At 2:00, the Hummer drove Brian, his wife and the Cup to Bathtub Billy's, a sports bar in Rochester. From the helmet-shaped entrance to the memorabilia on the walls, this is a great place to hang out. In fact, over a thousand people did just that between two and five Saturday afternoon, with Brian smiling widely (and wildly) the entire time. A newlywed couple heard that the Stanley Cup was on the premises and ducked into 'The Tub' for a wedding photo, her in beautiful long, white gown and him in his tux. It's a story they'll tell their kids and their kids' kids someday.

After a quick visit to the police department in Greece, Gionta took the Stanley Cup to the site of his new home for a few more photographs, and then returned to his parents' home for a private party. The next door neighbours arrived - great friends of the Giontas - and showed their absolute pride in Brian's accomplishments. They had saved all the newspaper clippings from Brian's career and during the playoffs, had made up a cardboard and tinfoil facsimile of the Stanley Cup that made the local media. Brian made certain they got a long visit with the actual Stanley Cup. Then, Brian snuck away with the Stanley Cup for a few minutes. He took the trophy up to his old room, still adorned with his childhood awards and trophies. "This is what every kid thinks about when he's playing," whispered Gionta. "I can't tell you how many times I've carried the Cup in my dreams." Had all the hard work paid off for the second year Devil? By watching Brian, his eyes closed and a slight smile tracing his lips as he held the Stanley Cup, you didn't need to wait for the answer. It was obvious.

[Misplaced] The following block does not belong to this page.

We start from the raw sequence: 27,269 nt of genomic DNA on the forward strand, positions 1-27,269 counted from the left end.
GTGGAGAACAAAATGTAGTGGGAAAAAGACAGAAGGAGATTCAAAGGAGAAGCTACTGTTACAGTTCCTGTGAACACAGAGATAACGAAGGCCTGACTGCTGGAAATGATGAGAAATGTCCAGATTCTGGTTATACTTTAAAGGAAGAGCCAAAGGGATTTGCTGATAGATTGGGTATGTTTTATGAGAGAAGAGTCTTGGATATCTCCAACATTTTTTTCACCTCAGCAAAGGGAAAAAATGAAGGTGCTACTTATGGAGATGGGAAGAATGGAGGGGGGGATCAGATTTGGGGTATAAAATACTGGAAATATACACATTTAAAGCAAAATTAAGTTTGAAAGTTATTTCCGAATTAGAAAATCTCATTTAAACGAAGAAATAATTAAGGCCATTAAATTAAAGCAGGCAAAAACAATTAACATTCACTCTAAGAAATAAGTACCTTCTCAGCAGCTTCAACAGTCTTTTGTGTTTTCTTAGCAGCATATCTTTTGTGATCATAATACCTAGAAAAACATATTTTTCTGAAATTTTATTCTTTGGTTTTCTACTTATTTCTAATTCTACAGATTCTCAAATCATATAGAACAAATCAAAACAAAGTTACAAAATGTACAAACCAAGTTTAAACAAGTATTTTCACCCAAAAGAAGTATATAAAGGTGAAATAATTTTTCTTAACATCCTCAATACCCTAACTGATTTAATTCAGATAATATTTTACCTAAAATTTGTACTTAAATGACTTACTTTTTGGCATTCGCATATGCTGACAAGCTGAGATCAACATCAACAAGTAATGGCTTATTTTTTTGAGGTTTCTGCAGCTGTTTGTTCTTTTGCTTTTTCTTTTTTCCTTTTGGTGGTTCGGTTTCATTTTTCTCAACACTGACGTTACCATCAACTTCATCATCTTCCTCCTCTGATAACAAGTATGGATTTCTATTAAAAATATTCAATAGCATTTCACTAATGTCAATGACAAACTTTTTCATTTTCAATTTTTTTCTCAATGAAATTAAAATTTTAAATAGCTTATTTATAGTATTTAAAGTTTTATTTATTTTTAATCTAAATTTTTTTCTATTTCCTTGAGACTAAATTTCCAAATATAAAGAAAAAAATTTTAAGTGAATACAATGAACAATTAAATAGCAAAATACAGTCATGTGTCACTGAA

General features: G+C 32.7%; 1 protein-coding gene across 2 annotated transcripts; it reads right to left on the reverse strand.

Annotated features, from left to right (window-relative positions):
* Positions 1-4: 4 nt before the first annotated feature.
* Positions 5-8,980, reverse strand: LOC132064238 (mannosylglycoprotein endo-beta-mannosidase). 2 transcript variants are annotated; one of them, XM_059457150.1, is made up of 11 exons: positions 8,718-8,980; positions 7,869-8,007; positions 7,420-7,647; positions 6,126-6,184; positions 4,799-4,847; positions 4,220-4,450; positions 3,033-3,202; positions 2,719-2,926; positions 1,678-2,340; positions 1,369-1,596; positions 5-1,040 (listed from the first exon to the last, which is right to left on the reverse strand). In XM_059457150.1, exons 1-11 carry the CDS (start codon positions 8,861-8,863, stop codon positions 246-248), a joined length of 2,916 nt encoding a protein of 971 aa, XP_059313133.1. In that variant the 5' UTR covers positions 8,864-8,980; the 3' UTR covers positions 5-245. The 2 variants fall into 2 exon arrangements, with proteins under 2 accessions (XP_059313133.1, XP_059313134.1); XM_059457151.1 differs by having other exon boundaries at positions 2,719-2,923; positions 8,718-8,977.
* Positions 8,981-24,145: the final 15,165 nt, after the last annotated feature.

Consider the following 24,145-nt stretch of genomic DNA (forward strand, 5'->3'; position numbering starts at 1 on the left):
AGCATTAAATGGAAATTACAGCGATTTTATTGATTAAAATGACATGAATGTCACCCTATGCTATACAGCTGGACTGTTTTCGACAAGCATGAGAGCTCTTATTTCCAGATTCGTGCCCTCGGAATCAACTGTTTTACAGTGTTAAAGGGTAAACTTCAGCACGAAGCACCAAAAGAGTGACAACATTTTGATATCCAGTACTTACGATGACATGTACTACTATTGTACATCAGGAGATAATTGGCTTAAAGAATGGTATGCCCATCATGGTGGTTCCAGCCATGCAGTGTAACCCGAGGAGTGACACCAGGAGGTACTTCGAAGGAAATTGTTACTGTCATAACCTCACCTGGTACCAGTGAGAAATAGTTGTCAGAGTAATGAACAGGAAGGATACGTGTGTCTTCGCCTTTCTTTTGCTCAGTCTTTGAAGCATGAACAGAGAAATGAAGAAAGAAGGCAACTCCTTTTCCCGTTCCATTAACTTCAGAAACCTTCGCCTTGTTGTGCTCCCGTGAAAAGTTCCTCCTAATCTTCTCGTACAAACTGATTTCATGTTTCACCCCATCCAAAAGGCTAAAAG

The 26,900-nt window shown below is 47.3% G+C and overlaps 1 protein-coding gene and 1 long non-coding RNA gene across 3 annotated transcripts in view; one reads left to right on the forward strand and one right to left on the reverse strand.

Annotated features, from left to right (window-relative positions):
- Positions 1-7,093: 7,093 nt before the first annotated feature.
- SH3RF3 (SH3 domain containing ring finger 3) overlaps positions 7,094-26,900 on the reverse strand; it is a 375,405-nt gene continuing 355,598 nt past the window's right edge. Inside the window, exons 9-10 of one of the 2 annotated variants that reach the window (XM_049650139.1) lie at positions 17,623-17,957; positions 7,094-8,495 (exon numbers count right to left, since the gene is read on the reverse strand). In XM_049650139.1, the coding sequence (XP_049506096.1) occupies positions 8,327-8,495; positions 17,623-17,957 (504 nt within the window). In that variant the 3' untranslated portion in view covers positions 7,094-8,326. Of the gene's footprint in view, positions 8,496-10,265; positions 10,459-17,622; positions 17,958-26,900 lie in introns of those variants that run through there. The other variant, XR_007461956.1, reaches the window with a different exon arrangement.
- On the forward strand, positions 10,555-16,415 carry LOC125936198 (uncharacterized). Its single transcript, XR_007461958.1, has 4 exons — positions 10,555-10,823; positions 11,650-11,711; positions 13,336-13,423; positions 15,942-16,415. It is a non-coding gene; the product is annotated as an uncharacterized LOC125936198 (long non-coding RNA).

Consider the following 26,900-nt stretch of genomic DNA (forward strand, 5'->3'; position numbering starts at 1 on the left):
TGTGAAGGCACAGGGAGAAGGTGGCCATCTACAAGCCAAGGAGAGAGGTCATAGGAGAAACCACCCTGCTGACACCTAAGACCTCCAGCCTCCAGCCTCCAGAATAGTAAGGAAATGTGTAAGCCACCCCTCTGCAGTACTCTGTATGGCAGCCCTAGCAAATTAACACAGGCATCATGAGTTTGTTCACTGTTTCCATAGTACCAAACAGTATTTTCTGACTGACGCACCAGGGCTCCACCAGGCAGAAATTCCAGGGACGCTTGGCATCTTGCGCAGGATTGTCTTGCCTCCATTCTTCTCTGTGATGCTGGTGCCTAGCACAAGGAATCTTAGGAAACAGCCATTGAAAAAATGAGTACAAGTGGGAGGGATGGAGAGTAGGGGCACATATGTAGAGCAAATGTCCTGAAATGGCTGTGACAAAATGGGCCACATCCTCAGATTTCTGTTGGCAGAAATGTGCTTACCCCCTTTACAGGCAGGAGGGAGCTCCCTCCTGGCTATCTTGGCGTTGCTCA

On Sunday, the Stanley Cup was the special guest of Jacques Caron, the New Jersey Devils' goaltending coach. Jacques is originally from Noranda, Quebec, but after a long playing career that included NHL action with the Kings, Blues and Canucks, and World Hockey Association stops with the Cleveland Crusaders and Cincinnati Stingers, Caron joined the AHL's Binghamton Broome Dusters as general manager, and then settled in the area. Jacques Caron just celebrated his tenth anniversary of working with the netminders in the Devils' system. You know he's good when you see one of his prized students, Martin Brodeur, accepting both the Vezina and Jennings Trophies at the NHL Awards this past June.

New Jersey goaltending coach and former NHLer Jacques Caron.
Jacques and his wife Marjorie recently moved into a new home in Vesta, just outside Binghamton and right on Cayuga Lake. The scenic location was a perfect backdrop for photographs with the Stanley Cup. The trophy arrived at 11 that morning, with friends and family joining the Carons for pictures. While photographs were being taken, a passing car screeched to a halt. "Oh my God, is that the Stanley Cup?" When Jacques assured the incredulous driver that it was, he begged to have his picture taken with the Cup. Jacques and Marjorie chuckled and agreed. As the awestruck fan pulled away, he shouted, "Hey Jacques, thanks a million! This picture will be on my Christmas card this December!"

Jacques carried the Stanley Cup into a Mercedes convertible for a ride to the home of a friend who was throwing a Stanley Cup party for Caron and his wife. There was a band playing most of the afternoon, and roll after roll of film was shot with the Stanley Cup at the centre of each picture. Joe Nieuwendyk, who lives nearby, dropped by to celebrate with Jacques and his friends. Beautiful weather, great friends, good food and fun plus the Stanley Cup -- it was a perfect day in Vesta, New York on Sunday.

The Stanley Cup then flew north for a day with Devils' forward Scott Gomez, and you'll find out all about the celebration in Friday's Stanley Cup Journal.

Kevin Shea is a hockey journalist and historian residing in Toronto.